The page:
Lehigh’s Colleges Against Cancer club held their annual Relay for Life event on March 25 at Grace Hall, from 3 p.m. to midnight.
Relay for Life is the biggest fundraising event that Colleges Against Cancer holds each year. This was the first year since 2019 that Relay for Life was fully in person again, after being virtual for two years due to COVID-19.
Noah Gibson, ‘22, development chair for Colleges Against Cancer said he participated in his first Relay for Life last year.
“Even though we hadn’t raised as much as years prior, it was one of the most rewarding feelings,” Gibson said. “My family has been affected by cancer and just knowing that I helped make a difference and that other people coming to support helped make a difference, filled my heart with joy and there was no better feeling I could’ve gotten.”
Adam Graff, ‘22, co-president of the club said only seniors have seen the event in person in years past, making this year’s event a new experience for many in the Lehigh community. Because of the prolonged pause of in-person events, Graff said Colleges Against Cancer had to reference pictures from prior events and heavily advertise so students could know what the event was supposed to look like.
Graff said Colleges Against Cancer’s primary goal is to bring the Lehigh community together to fight against cancer, raise money and enjoy each of the events hosted during Relay for Life including performances and games taking place throughout the night.
Lehigh had 26 teams sign up and participate in Relay for Life. Each of these teams were given booths at the event in which they could provide activities and ask for donations.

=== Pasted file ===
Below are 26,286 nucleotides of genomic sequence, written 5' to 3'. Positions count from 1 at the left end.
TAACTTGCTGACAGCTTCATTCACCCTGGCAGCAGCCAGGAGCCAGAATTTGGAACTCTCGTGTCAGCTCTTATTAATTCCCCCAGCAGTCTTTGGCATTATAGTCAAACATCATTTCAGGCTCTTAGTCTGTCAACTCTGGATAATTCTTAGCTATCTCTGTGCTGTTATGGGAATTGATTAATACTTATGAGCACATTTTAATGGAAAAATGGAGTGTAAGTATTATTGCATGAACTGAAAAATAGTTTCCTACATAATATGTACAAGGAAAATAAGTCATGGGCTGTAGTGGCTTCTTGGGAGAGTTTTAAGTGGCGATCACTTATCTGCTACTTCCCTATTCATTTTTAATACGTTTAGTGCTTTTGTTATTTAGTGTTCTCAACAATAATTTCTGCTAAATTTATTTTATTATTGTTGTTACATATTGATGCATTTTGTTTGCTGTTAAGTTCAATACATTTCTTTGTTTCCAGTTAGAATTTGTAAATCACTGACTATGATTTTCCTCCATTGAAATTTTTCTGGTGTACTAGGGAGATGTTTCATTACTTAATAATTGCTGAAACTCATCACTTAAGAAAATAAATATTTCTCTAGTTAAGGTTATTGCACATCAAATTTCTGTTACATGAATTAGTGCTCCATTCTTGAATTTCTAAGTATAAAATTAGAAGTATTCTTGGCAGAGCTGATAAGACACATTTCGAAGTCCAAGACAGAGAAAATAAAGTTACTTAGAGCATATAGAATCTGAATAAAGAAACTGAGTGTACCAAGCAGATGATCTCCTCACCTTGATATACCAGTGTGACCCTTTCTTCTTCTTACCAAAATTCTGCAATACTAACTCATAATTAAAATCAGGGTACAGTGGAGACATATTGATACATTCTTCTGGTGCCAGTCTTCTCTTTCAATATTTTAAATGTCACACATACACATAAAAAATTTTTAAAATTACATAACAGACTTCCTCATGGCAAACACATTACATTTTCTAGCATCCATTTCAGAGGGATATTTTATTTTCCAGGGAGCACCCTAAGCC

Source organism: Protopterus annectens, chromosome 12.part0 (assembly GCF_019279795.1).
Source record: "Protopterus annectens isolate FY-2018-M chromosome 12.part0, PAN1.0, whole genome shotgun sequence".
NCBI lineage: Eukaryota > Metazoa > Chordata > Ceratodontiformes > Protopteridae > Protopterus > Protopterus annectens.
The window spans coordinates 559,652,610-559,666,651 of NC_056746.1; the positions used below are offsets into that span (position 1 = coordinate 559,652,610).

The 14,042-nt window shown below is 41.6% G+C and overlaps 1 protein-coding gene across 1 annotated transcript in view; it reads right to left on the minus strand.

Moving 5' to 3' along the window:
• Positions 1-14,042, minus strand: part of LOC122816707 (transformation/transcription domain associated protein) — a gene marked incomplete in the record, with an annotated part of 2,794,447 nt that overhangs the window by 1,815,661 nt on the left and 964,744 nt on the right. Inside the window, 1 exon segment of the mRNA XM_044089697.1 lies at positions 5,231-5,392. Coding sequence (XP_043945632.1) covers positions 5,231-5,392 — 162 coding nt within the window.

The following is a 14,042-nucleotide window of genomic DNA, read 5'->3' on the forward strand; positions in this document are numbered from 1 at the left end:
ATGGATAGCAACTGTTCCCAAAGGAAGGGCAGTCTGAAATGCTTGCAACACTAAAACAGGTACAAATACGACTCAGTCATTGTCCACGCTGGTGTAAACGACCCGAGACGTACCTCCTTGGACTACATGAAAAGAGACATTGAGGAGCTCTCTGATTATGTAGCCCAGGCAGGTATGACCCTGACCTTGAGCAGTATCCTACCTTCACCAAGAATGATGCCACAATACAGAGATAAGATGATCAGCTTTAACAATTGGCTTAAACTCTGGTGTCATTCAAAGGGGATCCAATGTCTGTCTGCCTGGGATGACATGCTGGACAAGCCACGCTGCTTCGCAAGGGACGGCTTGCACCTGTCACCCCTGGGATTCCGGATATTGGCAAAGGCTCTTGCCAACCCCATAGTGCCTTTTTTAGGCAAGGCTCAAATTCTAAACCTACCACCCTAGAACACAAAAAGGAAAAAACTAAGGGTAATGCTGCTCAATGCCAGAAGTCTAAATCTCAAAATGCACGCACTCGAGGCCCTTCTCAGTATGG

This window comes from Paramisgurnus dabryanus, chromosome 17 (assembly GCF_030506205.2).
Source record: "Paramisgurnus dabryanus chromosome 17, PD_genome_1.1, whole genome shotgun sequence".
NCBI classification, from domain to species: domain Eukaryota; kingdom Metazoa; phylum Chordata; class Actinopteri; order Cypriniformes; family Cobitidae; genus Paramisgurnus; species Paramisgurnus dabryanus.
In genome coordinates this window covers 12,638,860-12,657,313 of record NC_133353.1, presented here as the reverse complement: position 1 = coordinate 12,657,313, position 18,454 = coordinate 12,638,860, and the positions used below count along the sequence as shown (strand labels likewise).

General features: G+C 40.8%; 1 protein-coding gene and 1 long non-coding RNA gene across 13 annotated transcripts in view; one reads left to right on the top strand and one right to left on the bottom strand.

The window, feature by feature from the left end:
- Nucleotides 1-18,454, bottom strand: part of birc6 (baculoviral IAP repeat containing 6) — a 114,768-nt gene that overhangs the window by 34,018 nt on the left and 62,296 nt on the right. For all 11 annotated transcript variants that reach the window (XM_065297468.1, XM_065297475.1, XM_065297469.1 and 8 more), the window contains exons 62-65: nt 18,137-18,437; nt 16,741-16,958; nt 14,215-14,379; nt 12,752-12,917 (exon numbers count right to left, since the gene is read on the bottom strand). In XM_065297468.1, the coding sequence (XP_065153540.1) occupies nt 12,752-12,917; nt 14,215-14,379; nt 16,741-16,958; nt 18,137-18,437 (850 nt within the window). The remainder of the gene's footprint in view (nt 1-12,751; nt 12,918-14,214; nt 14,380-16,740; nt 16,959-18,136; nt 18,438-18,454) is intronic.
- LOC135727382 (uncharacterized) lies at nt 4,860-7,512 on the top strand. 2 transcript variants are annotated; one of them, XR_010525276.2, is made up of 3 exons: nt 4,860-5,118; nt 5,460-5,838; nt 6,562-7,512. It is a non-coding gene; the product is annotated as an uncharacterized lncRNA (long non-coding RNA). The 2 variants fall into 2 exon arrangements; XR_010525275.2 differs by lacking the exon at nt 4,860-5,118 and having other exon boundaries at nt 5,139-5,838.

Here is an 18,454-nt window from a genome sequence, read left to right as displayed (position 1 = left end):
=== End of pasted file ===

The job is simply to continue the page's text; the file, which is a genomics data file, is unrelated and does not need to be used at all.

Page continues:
“Each table will have their own game to liven up the energy and the environment as a whole, so we’re all supporting one another and having a great time,” Graff said. “Relay for Life is not a depressing time, it’s celebrating how much money we’ve raised to battle cancer and celebrate those we know who have beaten it.”
In addition to each of the team’s booths, several Lehigh musical and dance groups performed during the event.
Gibson said he reached out to large organizations and groups on campus including Greek life organizations, orientation leaders, Student Senate and University Productions to provide entertainment or donations.
Phi Sigma Kappa was one of the top teams for donations, having raised over $20,000.
“I think most of our success was by reaching out to family and also telling those people that we reached out to to continue sending the link out to people they know, so we developed a pretty big network,” said Julian Brooks, ‘24, Phi Sigma Kappa philanthropy chair.
Gibson said at the last in-person Relay for Life in the spring of 2019, Colleges Against Cancer raised over $100,000, but holding the event virtually the past two years proved to be a challenge for collecting donations.
This year, Graff said Colleges Against Cancer’s original donation goal was $60,000, and later increased it to $80,000 after exceeding their initial goal. They have raised nearly $85,000.
“We’re usually in the Top 10 for most money raised for the American Cancer Society, and for a small school that is so impressive,” Graff said. “The fact that we can come together as a small school and show what really matters as a community and come together and donate to fight against such a big problem in this world has such a huge emotional impact to everyone involved in the club and is a huge reward.”